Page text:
Lessons and Thank yous


Disclaimer: This post would have made more significance tomorrow, but Tuesdays are reserved for Biko right? It’s a conflict thing.

I’m modern technology’s bastard. I never got to experience the full workings of a post office. Before this digital era, after passing your driving test and before getting a driving license you had to use a small yellow piece of paper as your interim, and then after a couple of months you’d get a letter saying you have a parcel to your name. Your driving license has arrived.

Now you can get your interim online, along with your driving test papers. You go into a cyber café and print, then you do your test and wait for a phone call from the instructor. Your driving license has arrived.

Again, as always, this has nothing to do with most of this intro, just the cyber café bit.

There’s a small plaza with a beautiful wall around it at the beginnings of Kitengela with an even smaller cyber café in it. A glass counter greets you as you enter, there are stationery things on the other side, neatly arranged. There’s a chair, and on that chair there is a girl with polished nails and a much smaller waist. Unless they need to print or copy something real quick people don’t use cyber cafes anymore, not as much as they used to anyway. But it is there, that on a warm Monday afternoon, I walked in and became a writer. It is there that I set up this blog and put up my first post. January 26th 2015.

It was just after high school, I was young, bursting with energy to become someone. All I had was a small camera called Jacky, and all we wanted to do was tell stories. I came here on weekends and let out my buried stories and thoughts.

Sometimes in the lonely hours of the night, in the silence brought by the demons and the baited breath of the earth awaiting the beauties with which the sun brings I bled words, and in those nights I couldn’t piece together the right words I bled even more. A year of bleeding, that’s what this has been.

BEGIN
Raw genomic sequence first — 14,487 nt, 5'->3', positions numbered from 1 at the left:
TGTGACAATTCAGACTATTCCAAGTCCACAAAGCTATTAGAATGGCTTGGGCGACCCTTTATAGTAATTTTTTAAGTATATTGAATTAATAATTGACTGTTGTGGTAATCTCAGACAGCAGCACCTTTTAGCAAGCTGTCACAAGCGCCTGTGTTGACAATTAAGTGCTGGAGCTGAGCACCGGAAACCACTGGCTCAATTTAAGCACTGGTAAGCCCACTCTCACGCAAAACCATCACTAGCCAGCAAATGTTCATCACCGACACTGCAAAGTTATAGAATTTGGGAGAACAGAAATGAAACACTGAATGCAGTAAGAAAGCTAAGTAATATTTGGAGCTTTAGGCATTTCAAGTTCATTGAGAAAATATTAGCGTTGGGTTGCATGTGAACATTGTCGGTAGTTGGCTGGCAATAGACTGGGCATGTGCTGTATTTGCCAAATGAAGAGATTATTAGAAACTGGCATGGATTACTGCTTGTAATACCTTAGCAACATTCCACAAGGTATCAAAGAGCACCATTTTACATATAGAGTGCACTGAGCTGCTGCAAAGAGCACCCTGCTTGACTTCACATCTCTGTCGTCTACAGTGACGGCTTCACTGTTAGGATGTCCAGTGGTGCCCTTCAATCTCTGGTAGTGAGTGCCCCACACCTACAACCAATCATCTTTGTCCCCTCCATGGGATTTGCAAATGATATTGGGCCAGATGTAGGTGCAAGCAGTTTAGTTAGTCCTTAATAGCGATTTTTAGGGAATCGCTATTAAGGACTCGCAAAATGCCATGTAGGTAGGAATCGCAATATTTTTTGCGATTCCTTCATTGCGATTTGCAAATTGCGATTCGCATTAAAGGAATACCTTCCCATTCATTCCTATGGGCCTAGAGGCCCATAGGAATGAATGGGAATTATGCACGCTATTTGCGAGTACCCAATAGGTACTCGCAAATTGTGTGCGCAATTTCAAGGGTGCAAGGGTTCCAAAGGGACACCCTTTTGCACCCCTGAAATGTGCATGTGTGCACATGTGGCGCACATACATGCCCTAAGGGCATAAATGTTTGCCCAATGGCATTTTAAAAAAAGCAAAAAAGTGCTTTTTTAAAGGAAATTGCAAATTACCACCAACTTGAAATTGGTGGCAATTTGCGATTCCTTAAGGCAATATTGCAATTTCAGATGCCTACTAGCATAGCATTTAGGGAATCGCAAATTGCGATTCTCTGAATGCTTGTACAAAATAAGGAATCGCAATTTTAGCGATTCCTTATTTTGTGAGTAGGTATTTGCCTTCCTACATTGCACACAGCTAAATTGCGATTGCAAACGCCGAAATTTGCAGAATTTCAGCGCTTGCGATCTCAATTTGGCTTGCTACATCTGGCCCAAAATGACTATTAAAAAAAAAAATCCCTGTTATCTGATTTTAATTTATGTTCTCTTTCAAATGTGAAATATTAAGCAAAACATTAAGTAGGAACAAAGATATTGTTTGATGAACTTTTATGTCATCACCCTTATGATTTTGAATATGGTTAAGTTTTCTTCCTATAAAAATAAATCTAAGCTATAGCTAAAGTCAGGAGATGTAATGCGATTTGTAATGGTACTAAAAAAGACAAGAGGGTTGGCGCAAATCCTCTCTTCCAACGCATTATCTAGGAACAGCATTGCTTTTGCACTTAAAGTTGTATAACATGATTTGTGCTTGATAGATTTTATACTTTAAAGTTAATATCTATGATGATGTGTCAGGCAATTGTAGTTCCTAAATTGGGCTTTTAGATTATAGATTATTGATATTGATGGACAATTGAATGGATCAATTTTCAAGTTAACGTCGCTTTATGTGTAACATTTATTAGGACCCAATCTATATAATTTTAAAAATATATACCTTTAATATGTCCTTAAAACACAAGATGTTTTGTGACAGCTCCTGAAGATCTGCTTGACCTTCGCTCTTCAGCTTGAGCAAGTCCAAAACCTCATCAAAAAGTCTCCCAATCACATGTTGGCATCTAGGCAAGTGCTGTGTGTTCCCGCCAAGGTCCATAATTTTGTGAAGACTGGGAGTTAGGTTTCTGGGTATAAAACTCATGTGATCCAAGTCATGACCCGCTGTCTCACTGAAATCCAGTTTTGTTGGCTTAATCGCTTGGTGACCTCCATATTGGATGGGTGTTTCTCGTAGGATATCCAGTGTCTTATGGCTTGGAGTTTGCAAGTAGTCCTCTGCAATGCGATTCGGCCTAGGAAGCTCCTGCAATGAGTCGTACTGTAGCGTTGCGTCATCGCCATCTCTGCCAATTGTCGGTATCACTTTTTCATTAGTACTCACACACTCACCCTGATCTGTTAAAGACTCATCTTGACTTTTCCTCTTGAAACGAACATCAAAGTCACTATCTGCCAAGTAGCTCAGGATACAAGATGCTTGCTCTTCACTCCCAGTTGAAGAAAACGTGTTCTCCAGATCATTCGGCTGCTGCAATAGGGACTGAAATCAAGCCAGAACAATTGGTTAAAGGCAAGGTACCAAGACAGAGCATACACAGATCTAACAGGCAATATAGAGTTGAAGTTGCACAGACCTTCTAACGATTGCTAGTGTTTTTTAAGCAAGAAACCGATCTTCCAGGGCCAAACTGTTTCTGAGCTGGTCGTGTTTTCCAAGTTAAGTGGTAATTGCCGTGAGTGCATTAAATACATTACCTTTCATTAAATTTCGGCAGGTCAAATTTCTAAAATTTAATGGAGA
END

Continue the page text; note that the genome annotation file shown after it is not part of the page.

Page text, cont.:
You get to a point where the world only makes sense when you write, even when you know you’ll be seated at the keyboard on sleepless nights, and no one will give a crap, you still do it. You bet on your luck and your crap. That someone will stumble upon your words and give you a permanent space somewhere. But it hasn’t been all bad, not to the point that I can complain. Because writing makes me happy, even if I’m doing it drunk with misery, or just drunk.

I can’t boast of many hours with this craft, but I have learnt quite a few things of it. I’ve learnt that passion has to be right up there, over everything. I’ve learnt that you need to practise on your own, that you need to have someone you look up to but you don’t need them to hold your hand as you do it. You need to do your own thing, lest you start sounding like them. And that’s not what you want. You might come off as trying to sound like them, and that’s not what you want. I’ve learnt that you need to talk to people to get their stories, even if they are stone-faced corn men. I’ve learnt that stats don’t dictate how good you are, people will not always care what happened to you over the weekend. And you don’t let it stop you despite that. I’ve learnt that commas help to give stories their voice in your stories. Short sentences worked for Hemingway, but they won’t work for everyone, because everyone has a unique way to do it.

Then there have been a few people who kept me going. Those made the bleed worth it. To who I’d like to say thank you. Some stories never made it here, because of this sister I was blessed with, Christine, who insists it’s spelt as Krystine. According to her, a story might have been- and this is what she says, “I don’t know” then I have to cut it out and start over. Saved me a lot of shame that one. There’s this guy over at mikelaria7.wordpress.com with whom we nursed writing blocks with over cold beers. To Maureen Nyambura who pushed this blog to some of you here and took care of the stats for me and my ego. Njagi Njeru, again, for suggesting I start this blog, and to Victoria Kagichu who is very good with the pen and obsessed with Harry Porter. I need my book back you Book Thief. (Private joke) And to Mwaniki. Good ol’ Mwaniki, who gave this blog a pulse when I wasn’t able to. A thank you to Linet of Murugi’s Kitchen and the rest of the team, whose coffee works like magic in the morning.

The list is endless, I can’t mention everyone, I’m sure even Polished Nails up there has some share in this. But I am entirely grateful, even to you who I don’t know, you ghost who I tell these stories to. To all of you I say, Asante sana.


7 thoughts on “Lessons and Thank yous

  1. Msee….reading your posts is always a pleasure but this one especially brought tears:)
    Your marketer 24/7
    Keep on with the love…


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